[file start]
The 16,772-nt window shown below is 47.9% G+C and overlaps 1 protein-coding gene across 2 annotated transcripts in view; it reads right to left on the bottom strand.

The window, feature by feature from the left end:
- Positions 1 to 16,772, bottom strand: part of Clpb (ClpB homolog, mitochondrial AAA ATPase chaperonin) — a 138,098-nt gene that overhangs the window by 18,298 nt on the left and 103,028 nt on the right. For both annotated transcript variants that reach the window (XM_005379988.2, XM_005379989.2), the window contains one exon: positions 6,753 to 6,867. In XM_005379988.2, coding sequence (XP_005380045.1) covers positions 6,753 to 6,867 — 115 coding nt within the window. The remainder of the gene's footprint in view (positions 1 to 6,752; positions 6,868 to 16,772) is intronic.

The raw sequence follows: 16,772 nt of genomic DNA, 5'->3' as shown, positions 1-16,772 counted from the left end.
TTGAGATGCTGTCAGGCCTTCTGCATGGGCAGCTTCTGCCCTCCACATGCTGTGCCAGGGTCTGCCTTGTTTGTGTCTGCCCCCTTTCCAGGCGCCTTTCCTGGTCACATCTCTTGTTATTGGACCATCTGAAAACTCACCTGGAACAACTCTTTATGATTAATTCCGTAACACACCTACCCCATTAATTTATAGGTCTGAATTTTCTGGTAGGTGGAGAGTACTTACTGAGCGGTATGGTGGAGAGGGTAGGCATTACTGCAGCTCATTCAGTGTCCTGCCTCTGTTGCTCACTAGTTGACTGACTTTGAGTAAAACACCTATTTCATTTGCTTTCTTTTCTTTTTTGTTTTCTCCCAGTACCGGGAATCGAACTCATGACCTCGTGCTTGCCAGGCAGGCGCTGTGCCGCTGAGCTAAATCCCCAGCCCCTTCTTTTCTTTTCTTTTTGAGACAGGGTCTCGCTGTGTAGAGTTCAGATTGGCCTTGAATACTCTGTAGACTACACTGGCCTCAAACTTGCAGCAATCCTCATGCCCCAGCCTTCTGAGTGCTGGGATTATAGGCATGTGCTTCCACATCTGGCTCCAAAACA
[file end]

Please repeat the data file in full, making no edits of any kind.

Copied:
The 16,772-nt window shown below is 47.9% G+C and overlaps 1 protein-coding gene across 2 annotated transcripts in view; it reads right to left on the bottom strand.

The window, feature by feature from the left end:
- Positions 1 to 16,772, bottom strand: part of Clpb (ClpB homolog, mitochondrial AAA ATPase chaperonin) — a 138,098-nt gene that overhangs the window by 18,298 nt on the left and 103,028 nt on the right. For both annotated transcript variants that reach the window (XM_005379988.2, XM_005379989.2), the window contains one exon: positions 6,753 to 6,867. In XM_005379988.2, coding sequence (XP_005380045.1) covers positions 6,753 to 6,867 — 115 coding nt within the window. The remainder of the gene's footprint in view (positions 1 to 6,752; positions 6,868 to 16,772) is intronic.

The raw sequence follows: 16,772 nt of genomic DNA, 5'->3' as shown, positions 1-16,772 counted from the left end.
TTGAGATGCTGTCAGGCCTTCTGCATGGGCAGCTTCTGCCCTCCACATGCTGTGCCAGGGTCTGCCTTGTTTGTGTCTGCCCCCTTTCCAGGCGCCTTTCCTGGTCACATCTCTTGTTATTGGACCATCTGAAAACTCACCTGGAACAACTCTTTATGATTAATTCCGTAACACACCTACCCCATTAATTTATAGGTCTGAATTTTCTGGTAGGTGGAGAGTACTTACTGAGCGGTATGGTGGAGAGGGTAGGCATTACTGCAGCTCATTCAGTGTCCTGCCTCTGTTGCTCACTAGTTGACTGACTTTGAGTAAAACACCTATTTCATTTGCTTTCTTTTCTTTTTTGTTTTCTCCCAGTACCGGGAATCGAACTCATGACCTCGTGCTTGCCAGGCAGGCGCTGTGCCGCTGAGCTAAATCCCCAGCCCCTTCTTTTCTTTTCTTTTTGAGACAGGGTCTCGCTGTGTAGAGTTCAGATTGGCCTTGAATACTCTGTAGACTACACTGGCCTCAAACTTGCAGCAATCCTCATGCCCCAGCCTTCTGAGTGCTGGGATTATAGGCATGTGCTTCCACATCTGGCTCCAAAACA